T Sept 10: Child 200 (“The Gypsy Laddie”) and other songs of elopement. Cartwright, “Johnny Faa and Black Jack Davy” (ER).

R Sept 12: Child 37 (“Thomas Rymer”),39 (“Tam Lin”), and other songs of otherworldly encounters. Niles, “Tam Lin: Form and Meaning” (ER).

T Sept 17: Child 10 (“The Twa Sisters”), 13 (“Edward”), and other songs of sibling rivalry.

R Sept 19: Child 4 (“Lady Isabel and the Elf Knight”), 243 (“The Daemon Lover / The House Carpenter”), and other songs of seduction and entrapment.

T Sept 24: Child 7 (“Earl Brand”), 73 (“Lord Thomas and Fair Eleanor”), 76 (“The Lass of Roch Royal”), 84 (“Bonny Barbara Allen”), and other tragedies of love. Cray, “Barbara Allen: Cheap Print and Reprint” and Cartwright, “Barbara Allen: Love and Death” (ER).

R Sept 26: Child 78 (“The Unquiet Grave”), 77 (“Sweet William’s Ghost”), 79 (“The Wife of Usher’s Well”), and other songs of ghosts and revenants.

T Oct 1: Child 20 (“The Cruel Mother”), 14 “Babylon”), 93 (“Lamkin”), and other murder ballads. Niles: “Lamkin: The Motivation of Horror” (ER).

R Oct 3: Comic ballads: Child 274 (“Our Goodman”), 275 (“Get Up and Bar the Door”), 278 (“The Farmer’s Curst Wife”), 281 (“The Keach in the Creel”); “The Frog and the Mouse,” “The Sea Crab” (Course Reader).

T Oct 8: Paper #1 due. The ballad and the medieval romance, carol, and lyric song: Child 17 (“Hind Horn”), 18 (“Sir Lionel”), 19 (“King Orfeo”),32 (“King Henry”), 53 (“Young Beichan”), 54 (“The Cherry Tree Carol”).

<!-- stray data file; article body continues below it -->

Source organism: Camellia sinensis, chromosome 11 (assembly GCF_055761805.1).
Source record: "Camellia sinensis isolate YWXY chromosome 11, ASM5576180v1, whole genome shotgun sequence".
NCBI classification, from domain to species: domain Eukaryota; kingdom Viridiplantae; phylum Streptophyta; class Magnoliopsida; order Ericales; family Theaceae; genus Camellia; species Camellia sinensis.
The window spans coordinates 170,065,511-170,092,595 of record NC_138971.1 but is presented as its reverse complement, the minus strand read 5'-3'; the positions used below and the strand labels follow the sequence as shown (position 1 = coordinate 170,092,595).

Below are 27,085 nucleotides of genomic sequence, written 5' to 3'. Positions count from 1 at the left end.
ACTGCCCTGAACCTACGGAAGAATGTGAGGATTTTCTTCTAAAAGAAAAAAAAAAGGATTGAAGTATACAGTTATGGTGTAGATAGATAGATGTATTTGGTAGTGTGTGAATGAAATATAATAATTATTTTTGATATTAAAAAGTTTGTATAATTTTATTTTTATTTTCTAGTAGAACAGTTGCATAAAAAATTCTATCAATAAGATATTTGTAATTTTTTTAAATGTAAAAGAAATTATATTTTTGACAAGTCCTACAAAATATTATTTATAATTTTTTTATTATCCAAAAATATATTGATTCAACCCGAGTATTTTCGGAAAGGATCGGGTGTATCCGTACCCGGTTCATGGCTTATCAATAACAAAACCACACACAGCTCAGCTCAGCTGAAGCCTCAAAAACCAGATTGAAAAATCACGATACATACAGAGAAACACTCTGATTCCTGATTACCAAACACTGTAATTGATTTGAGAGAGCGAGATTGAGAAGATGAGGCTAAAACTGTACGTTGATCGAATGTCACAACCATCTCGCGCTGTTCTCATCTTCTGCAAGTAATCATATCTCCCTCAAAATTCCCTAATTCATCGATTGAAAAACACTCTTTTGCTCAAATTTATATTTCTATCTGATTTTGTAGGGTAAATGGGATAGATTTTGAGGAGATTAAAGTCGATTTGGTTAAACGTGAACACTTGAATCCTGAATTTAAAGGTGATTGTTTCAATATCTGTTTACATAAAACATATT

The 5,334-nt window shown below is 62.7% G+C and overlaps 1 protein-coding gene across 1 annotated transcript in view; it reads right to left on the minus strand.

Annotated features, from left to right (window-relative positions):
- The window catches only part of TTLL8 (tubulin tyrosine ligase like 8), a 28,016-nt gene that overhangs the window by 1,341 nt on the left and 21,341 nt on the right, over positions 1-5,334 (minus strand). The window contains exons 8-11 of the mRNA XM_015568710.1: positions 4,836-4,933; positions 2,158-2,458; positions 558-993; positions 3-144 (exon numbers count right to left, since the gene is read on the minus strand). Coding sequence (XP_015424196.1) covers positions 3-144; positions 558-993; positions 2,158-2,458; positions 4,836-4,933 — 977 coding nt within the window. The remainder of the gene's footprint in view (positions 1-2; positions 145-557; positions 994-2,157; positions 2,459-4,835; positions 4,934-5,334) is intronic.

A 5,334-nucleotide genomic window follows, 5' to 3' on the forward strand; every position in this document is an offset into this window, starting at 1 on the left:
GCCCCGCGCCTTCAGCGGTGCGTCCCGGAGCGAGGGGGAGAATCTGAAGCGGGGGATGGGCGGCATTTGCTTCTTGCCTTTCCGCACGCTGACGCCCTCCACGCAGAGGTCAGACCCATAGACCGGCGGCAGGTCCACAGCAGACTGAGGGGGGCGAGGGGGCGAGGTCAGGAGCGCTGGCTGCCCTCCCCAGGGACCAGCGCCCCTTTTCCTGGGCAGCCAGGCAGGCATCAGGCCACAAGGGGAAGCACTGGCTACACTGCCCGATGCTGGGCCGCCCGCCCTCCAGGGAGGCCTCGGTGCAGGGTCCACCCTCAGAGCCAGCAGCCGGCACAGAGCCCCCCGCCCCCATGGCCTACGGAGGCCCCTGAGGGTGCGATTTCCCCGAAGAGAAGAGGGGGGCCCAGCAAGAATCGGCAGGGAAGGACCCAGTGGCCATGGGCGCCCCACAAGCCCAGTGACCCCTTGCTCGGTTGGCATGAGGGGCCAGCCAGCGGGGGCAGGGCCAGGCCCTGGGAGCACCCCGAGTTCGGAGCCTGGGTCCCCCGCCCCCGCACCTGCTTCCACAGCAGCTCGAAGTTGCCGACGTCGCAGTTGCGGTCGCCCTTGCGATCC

R Oct 10: Outlaw ballads: Child 120 (“The Death of Robin Hood”), 125 (“Robin Hood and Little John”), 167 (“Sir Andrew Barton”), 169 (“Johnny Armstrong”), 188 (“Archie o Cawfield”); “Robin Hood and the Monk” (Course Reader).

T Oct 15: Popular balladry and the broadside press: the Norwegian ballad “Draumkvæde” and related English-language songs. Niles, “Draumkvæde: Unique Masterpiece?” (ER).

R Oct 17: Guest lecture by Niels Ingwersen, Department of Scandinavian: “Aspects of the Scandinavian popular ballad.”

T Oct 22: The ballad’s version of history: Child 58 (“Sir Patrick Spens”), 155 (“Sir Hugh, or, the Jew’s Daughter”), 161-162 (“The Battle of Otterburn” and “The Hunting of the Cheviot”), 170 (“The Death of Queen Jane”), 201 (“Bonny James Campbell”)

R Oct 24: Early British ballad collectors and publishers: Thomas Percy, Walter Scott, William Motherwell. Bertrand Bronson, “Mrs. Brown and the Ballad” (ER).

T Oct 29: Later British collectors, singers, and publishers: Gavin Greig, Percy Grainger, Cecil Sharp, Hamish Henderson, Peter Kennedy, Ewan MacColl.

R Oct 31: A British ballad community: the Scottish travelers. Jeannie Robertson, Lizzie Higgins, Lucy Stewart, Duncan Williamson, others. Gower, “Jeannie Robertson: Portrait” and Niles, “Context and Loss” (ER).

T Nov 5: North American ballad collectors: Francis James Child, Phillips Barry, James Carpenter, Vance Randolph, John Lomax, Alan Lomax.

R Nov 7: North American ballad singers: Jean Ritchie and the Ritchie family, Almeda Riddle, Frank Proffitt, Horton Barker, others.

T Nov 12: Paper #2 due. Case study of a North American ballad community. Niles, “Cades Cove: A Study in Regional Song Culture” (ER).

R Nov 14: Guest lecture by James Leary, Folklore Program: “Narrative song in the Northern Midwest region.”

T Nov 19: American and Australian outlaws and badmen: “Jesse James,” “Stagolee,” “The Wild Colonial Boy,” others. Norm Cohen, Long Steel Rail, pp. 97-117.

R Nov 21: Two American tragedies in song: “John Henry” and the “Murdered Girl” stereotype. Cohen, Long Steel Rail, pp. 61-89; Anne Cohen, Poor Pearl, Poor Girl.

T Nov 26: Uses of the ballad in the folksong revival from Woody Guthrie to Bob Dylan and Steeleye Span; the impact of the Harry Smith anthology.

R Nov 28: NO CLASS; THANKSGIVING BREAK.

T Dec 3: Open date.

R Dec 5: Open date.

T Dec 10: Paper #3 due. Open date.

R Dec 12: Last day of class. Review.

F Dec 20: FINAL EXAMINATION,12:25 p.m., place to be announced.

 

 

 

 

 
 

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Updated: 08-Jan-2003